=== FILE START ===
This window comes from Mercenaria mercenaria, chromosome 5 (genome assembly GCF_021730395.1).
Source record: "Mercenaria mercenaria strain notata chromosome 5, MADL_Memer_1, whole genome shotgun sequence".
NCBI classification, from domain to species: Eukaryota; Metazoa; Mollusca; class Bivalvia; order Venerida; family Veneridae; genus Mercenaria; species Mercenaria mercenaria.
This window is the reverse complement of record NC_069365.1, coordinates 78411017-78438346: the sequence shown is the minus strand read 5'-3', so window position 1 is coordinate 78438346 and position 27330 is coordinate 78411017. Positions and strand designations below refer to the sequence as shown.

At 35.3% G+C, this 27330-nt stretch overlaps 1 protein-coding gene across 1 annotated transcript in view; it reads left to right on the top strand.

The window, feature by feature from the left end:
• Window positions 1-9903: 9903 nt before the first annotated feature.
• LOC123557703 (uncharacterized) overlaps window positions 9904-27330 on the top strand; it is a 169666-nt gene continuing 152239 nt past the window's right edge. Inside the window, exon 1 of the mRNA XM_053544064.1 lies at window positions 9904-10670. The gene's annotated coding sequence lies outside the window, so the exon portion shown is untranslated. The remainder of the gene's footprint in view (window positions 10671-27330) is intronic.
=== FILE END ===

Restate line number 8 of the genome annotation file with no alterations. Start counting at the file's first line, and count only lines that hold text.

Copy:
• LOC123557703 (uncharacterized) overlaps window positions 9904-27330 on the top strand; it is a 169666-nt gene continuing 152239 nt past the window's right edge. Inside the window, exon 1 of the mRNA XM_053544064.1 lies at window positions 9904-10670. The gene's annotated coding sequence lies outside the window, so the exon portion shown is untranslated. The remainder of the gene's footprint in view (window positions 10671-27330) is intronic.